These people will need unemployment benefits, protection from eviction, and other support until the labor market improves. State and local governments will also need massive aid to avoid a further round of layoffs and to provide essential services, including setting guidelines and rules for safe re-openings.

But getting beyond this period, once the vaccines have allowed us to return to normal, will there be a spending spree? Read more…

“A primer for the perplexed”

November 20, 2020 10 comments

from Peter Radford

That’s the subtitle of Robert Skidelsky’s little book “What’s Wrong With Economics”?.  A primer for the perplexed.  With the U.S. election past us, I decided to start reading some of the books that had accumulated in my “to read” pile.  Skidelsky being one of my favorite authors I started with his.  The problem is that perplexity is insufficient to describe my usual emotion or state of mind whenever I engage with economics.  So, here I am, a mere fifty or so pages in, and already I am experiencing that same exhaustion I have felt these past few decades any time I wander into the morass that passes for economics.  Time and again I do this to myself.  It seems such an important topic.  It seems so relevant and useful to understand.  It seems so necessary for anyone who wants to think about the policy or policies we need to further the lot of our fellow citizens.  But.  Then economics slaps you on the side of the head.

Just what purpose does all this nonsense have?

It employs lots of economists.  So that’s useful.  It is the intellectual equivalent of digging holes and then filling them in.  No long term use comes from the endeavor, but paychecks are cut and unemployment is lower.

I know.  I know.  I am being a tad critical.

Which is why it’s useful to read someone like Skidelsky.

He is clearly exasperated too. Read more…

Using ‘small-world’ models in a large world

November 19, 2020 23 comments

from Lars Syll

Radical uncertainty arises when we know something, but not enough to enable us to act with confidence. And that is a situation we all too frequently encounter …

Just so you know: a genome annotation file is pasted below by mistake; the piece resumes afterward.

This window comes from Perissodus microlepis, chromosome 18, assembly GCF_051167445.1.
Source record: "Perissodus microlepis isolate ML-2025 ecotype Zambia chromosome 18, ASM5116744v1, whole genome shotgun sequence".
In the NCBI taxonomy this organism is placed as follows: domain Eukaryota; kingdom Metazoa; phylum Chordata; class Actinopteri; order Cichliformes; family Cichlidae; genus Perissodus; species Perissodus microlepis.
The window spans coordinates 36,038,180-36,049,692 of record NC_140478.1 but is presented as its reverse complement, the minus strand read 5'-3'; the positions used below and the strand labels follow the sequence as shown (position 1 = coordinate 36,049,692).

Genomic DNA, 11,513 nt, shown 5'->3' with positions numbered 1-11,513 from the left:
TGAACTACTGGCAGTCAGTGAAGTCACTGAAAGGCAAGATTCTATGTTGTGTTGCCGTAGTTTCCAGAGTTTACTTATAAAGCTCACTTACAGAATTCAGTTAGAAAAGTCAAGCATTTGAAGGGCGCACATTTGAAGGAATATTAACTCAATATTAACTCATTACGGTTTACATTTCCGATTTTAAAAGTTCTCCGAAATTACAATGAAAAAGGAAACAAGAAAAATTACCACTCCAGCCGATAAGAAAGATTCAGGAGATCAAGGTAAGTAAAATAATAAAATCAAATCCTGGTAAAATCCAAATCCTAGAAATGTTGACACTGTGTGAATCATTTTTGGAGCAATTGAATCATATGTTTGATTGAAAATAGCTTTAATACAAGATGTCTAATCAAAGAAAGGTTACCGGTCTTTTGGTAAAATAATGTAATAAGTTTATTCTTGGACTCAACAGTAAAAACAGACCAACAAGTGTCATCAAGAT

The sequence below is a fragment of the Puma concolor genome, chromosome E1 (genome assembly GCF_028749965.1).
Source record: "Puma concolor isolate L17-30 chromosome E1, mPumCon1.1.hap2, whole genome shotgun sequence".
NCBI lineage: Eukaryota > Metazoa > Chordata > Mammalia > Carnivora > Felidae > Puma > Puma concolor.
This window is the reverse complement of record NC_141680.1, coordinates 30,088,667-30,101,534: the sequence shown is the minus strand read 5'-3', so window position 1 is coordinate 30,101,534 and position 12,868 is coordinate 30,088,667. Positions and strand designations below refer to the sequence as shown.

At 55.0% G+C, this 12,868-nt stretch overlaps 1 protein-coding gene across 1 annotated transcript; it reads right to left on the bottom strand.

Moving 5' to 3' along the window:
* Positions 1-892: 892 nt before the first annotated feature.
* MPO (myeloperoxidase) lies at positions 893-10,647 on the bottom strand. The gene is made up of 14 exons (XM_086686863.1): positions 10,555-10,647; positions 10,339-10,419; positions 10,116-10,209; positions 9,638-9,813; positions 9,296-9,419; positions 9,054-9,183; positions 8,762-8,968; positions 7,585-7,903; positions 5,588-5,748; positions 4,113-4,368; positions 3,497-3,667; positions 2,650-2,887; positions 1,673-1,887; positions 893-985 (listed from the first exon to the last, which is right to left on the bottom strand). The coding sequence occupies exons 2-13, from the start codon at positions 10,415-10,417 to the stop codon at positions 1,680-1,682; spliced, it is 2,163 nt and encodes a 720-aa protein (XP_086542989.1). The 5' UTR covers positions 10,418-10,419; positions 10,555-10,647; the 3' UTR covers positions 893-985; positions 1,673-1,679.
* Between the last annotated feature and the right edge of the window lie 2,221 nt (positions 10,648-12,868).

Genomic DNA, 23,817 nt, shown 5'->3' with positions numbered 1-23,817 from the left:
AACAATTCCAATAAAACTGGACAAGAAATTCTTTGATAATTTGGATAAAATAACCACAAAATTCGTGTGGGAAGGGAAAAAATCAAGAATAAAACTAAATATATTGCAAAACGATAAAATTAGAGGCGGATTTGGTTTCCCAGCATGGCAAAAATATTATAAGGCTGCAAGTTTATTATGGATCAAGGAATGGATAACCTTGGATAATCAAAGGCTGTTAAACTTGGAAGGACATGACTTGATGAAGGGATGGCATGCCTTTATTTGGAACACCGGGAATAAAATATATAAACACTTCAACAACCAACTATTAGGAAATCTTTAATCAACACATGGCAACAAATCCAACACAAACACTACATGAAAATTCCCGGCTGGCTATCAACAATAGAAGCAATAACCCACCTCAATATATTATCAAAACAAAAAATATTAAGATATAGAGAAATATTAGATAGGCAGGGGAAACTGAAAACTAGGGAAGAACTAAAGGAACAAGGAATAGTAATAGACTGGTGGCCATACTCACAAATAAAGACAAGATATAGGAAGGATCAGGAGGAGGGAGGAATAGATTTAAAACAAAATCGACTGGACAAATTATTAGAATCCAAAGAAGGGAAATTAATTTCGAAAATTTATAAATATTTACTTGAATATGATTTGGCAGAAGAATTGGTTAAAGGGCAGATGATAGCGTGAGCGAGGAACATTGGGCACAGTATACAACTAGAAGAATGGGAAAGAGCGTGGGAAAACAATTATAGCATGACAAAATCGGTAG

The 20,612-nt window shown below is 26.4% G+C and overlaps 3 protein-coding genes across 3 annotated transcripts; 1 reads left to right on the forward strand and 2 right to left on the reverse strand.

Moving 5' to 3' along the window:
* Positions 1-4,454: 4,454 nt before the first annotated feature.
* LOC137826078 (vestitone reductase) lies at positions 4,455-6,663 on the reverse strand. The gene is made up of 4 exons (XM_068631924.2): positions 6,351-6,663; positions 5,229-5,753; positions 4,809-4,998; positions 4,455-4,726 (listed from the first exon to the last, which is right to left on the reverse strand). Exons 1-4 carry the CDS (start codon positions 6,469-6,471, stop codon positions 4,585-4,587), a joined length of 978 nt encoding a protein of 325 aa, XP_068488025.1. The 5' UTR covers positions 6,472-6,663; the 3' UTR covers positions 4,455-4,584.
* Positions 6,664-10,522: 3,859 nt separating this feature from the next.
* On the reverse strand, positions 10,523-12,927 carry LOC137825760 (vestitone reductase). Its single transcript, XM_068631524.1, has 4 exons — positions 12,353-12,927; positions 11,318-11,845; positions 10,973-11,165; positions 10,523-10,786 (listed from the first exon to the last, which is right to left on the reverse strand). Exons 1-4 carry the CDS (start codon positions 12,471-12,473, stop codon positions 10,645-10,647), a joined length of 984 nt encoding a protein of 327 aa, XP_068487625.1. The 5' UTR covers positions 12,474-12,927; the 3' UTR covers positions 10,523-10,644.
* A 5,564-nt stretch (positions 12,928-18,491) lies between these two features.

kayThe language and mathematics of probability is a compelling way of analysing games of chance. And similar models have proved useful in some branches of physics. Probabilities can also be used to describe overall mortality risk just as they also form the basis of short-term weather forecasting and expectations about the likely incidence of motor accidents. But these uses of probability are possible because they are in the domain of stationary processes. The determinants of the motion of particles in liquids, or overall (as distinct from pandemic-driven) human mortality, do not change over time, or do so only slowly.

But most of the problems we face in politics, business (including finance) and society are not like that. We do not have, and never will have, the kind of understanding of human behaviour which emulates the understanding of physical behaviour which yields equations of planetary motion. Worse, human behaviour changes over time in a way that the equations of planetary motion do not …

Discourse about uncertainty has fallen victim to a pseudo-science. When no meaningful quantification is possible, algebra can provide only spurious precision, while at the same time the language becomes casual and sloppy. The terms risk, uncertainty and volatility are treated as equivalent; the words likelihood, confidence and probability are also used as if they had the same meaning. But risk is not the same as uncertainty, although it arises from it, and the confidence with which a statement is made is at best weakly related to the probability that it is true.

The mistake that Viniar of Goldman Sachs exemplified as the credit crunch bit was to believe that a number derived from a “small world” model—a simplification based on a historic data set—is directly applicable to the “large world,” complex and constantly evolving, in which we live. We are both strongly committed to the construction and use of models—we have spent much of our careers in academia and in the financial and business world doing exactly those things. But that has left us aware of the limitations of models as well as their uses.

John Kay & Mervyn King

Since yours truly thinks this is a great article — as is the authors’ book Radical Uncertainty (The Bridge Street Press, 2020) — it merits a couple of comments. Read more…